Interesting Facts About the Eight Endangered Species of Butterflies
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Interesting Facts About the Eight Endangered Species of Butterflies

A list with concise descriptions of each of the eight endangered species of butterfly.

Nature has presented us with more or less 20,000 species of butterflies. However, as ecosystem is gradually being destroyed and their habitat is almost always one of those affected, some of these butterfly species are now facing extinction or now are classified as endangered.

An insect of the order of Lepidoptera, butterflies comprise the true butterflies. They are well-known for their strange life cycle: starting as caterpillar (larva stage), going to an inactive pupal stage, through a dramatic metamorphosis, and finally transforming into a beautiful and colorful winged adult. Almost entirely spending their day flying in search of flowers, butterflies regularly attract attention. Enjoy the thrill of watching them, who knows some of them, you will see flying for the last time.

Below are some endangered species of butterfly:

Morpho butterfly

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A Morpho butterfly is any of more than 80 species comprising the genus Morpho. These endangered butterflies are widespread in Mexico, Central America and South America. They are characterized by their large wingspans that ranges between 7.5 cm to 20 cm. Most of them come in metallic, shining hues of blue and green.

Emerald Swallowtail

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The Emerald Swallowtail (Papilio palinurus), one of the few rare green butterflies, are mostly found in Southeast Asia including the Philippines, Indonesia, Borneo and Myanmar. These gentle green butterflies are also called Emerald Peacock or Green-banded Peacock Swallowtail.

Giant Owl Butterfly

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The giant owl butterfly is any of the 20 species comprising the genus of Caligo that inhabits the rain forests of Central and South America and areas in Mexico. As their name implies, owl butterflies are characterized by their huge eyes resembling owl’s eyes. Commonly seen flying around dusk, these endangered butterflies, own an 8 inches wingspan but are only capable of flying short distances at a time.

Karner Blue Butterfly

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Karner Blue Butterfly (Lycaeides melissa samuelis), is another endangered butterfly species characterized by the males shining silver or blue topside mark with thin black lines. Males can have wingspans that can reach an inch wide. Females sport grayish brown markings on their outer wings, to shining blue especially on the topside mark by some orange crescents along the narrow wing border.

Queen Alexandra Birdwing

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Having a wingspan that can reach 25 cm for females, the Queen Alexandra Birdwing is the world’s largest butterfly! These giants but endangered species of butterfly are a familiar fixtures at northern Papua New Guinea’s lowland forests. Color for both sexes vary, males sporting mostly black with iridescent yellow, green and/or blue markings while females carry mostly brown hues mark with lighter spots.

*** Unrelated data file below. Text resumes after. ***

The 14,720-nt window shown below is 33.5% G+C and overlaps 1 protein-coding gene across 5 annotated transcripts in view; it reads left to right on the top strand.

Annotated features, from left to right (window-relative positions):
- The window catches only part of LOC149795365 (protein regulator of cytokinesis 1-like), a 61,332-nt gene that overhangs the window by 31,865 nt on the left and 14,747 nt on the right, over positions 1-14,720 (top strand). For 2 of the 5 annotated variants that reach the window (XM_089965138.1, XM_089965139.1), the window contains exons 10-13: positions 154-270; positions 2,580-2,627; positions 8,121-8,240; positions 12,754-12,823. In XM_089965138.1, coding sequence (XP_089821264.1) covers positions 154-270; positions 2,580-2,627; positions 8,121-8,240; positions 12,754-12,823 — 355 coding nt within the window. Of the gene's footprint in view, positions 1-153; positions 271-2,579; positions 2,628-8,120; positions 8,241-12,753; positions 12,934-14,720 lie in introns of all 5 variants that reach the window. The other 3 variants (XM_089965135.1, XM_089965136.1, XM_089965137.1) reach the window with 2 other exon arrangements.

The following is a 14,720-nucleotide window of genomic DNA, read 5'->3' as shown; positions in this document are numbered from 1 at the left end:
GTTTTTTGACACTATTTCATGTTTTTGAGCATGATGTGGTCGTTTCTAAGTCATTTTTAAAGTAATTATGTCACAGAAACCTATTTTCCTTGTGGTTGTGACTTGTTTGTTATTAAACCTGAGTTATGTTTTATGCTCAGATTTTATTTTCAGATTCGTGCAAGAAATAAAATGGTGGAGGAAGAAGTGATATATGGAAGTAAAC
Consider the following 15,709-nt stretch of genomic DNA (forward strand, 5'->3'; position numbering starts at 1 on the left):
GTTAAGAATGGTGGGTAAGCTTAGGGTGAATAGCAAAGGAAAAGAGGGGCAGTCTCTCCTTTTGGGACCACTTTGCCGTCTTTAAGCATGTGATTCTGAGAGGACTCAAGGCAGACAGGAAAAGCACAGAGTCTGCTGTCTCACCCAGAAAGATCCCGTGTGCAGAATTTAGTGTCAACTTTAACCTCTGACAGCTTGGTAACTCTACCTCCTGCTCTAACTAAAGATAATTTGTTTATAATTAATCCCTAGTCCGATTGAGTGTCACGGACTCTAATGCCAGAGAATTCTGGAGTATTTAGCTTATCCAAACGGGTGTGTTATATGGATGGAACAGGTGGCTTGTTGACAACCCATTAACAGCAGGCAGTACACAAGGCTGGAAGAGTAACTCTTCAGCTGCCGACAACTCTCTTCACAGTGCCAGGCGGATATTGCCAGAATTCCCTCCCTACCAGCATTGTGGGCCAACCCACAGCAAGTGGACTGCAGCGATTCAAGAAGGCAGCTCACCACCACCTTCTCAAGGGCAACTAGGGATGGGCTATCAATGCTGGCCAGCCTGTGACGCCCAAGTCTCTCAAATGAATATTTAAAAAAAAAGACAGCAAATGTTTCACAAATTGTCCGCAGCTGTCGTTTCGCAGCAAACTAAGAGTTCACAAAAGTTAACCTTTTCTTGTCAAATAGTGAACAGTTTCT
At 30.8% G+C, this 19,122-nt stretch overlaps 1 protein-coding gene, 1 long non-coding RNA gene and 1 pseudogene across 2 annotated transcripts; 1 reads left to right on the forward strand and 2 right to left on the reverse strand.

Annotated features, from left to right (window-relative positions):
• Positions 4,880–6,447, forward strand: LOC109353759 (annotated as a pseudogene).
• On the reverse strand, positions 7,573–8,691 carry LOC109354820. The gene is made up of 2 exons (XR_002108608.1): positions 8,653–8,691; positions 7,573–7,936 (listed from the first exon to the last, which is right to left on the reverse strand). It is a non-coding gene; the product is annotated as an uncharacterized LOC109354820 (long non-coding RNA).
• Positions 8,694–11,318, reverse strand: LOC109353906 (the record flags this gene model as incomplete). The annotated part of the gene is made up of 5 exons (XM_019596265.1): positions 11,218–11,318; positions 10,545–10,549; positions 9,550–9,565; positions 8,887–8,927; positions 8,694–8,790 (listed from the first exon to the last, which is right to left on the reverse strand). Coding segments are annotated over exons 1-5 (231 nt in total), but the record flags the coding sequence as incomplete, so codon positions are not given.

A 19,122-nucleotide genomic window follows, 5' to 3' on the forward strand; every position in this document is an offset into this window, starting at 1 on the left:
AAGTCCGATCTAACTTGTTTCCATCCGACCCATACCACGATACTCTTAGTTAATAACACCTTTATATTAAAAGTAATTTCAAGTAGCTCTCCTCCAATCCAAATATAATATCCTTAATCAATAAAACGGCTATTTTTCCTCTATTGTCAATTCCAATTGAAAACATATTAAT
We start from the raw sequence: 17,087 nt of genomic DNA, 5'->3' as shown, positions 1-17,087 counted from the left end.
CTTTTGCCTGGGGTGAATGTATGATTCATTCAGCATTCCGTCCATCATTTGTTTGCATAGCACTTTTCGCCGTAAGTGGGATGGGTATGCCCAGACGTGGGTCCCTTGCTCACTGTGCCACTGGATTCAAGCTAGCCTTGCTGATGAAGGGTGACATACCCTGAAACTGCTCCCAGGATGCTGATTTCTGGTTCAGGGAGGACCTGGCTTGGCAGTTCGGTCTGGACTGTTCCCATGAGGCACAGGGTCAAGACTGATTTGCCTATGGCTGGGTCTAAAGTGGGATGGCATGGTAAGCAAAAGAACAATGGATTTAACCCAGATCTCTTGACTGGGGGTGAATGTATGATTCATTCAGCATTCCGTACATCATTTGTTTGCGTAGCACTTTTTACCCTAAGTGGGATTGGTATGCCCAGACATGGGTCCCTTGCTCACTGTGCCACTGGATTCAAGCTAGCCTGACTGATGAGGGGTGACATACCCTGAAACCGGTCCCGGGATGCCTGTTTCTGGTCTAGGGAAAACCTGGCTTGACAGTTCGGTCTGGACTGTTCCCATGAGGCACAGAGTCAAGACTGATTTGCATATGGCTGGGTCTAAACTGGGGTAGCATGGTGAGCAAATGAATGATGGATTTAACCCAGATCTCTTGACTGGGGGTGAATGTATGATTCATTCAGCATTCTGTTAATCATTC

Mission Blue Butterfly

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The Mission blue butterfly,(Plebejus icarioides missionensis), is a blue beauty native to the San Francisco Bay Area, U.S.A. A relatively small butterfly, it measures around 21-33 mm with a wingspan of about 1–1½ inches. Males are black in color with “long, white, hair-like scales”, while the bodies come in dark-brown color. Females can be distinguish by their dark brown upper wings.

Maritime Ringlet Butterfly

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The Maritime Ringlet Butterfly (Coenonympha nipisiquit McDunnough), is one of two species of Canadian butterflies that lives in salt marshes. Colors vary in both sexes, males sporting dark orange-brown wings with skirmish of paler orange brown, while females come in orange brown. Their wingspan measure between 32 to 36 mm.

El Segundo Blue Butterfly

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The El Segundo blue butterfly is another endangered species measuring about 20-25 mm long. Males hind wings are bright blue on color with black margins, while females have dark brown upper wings. Their under are light grayish brown in color mark with black squares and an orange band.

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Comments (10)

Very interesting information about a great topic.

Nice work Bro.

It made me sad thinking that they are endangered species. I love the emerald swallowtail. But I guess butterflies reproduce faster. Hope they can revive their great populations.

Well composed nature information. Voted up.

Excellent work.

This is article is so nice that made me recall my trip at butterfly garden. I'll go back tomorrow for my vote.

Good info about these beautiful endangered butterflies, thanks.


Love a pretty butterfly - this week is the one to count butterflies in the UK

Beautiful! Nicely done!

Emerald Swallowtail is so pretty paps!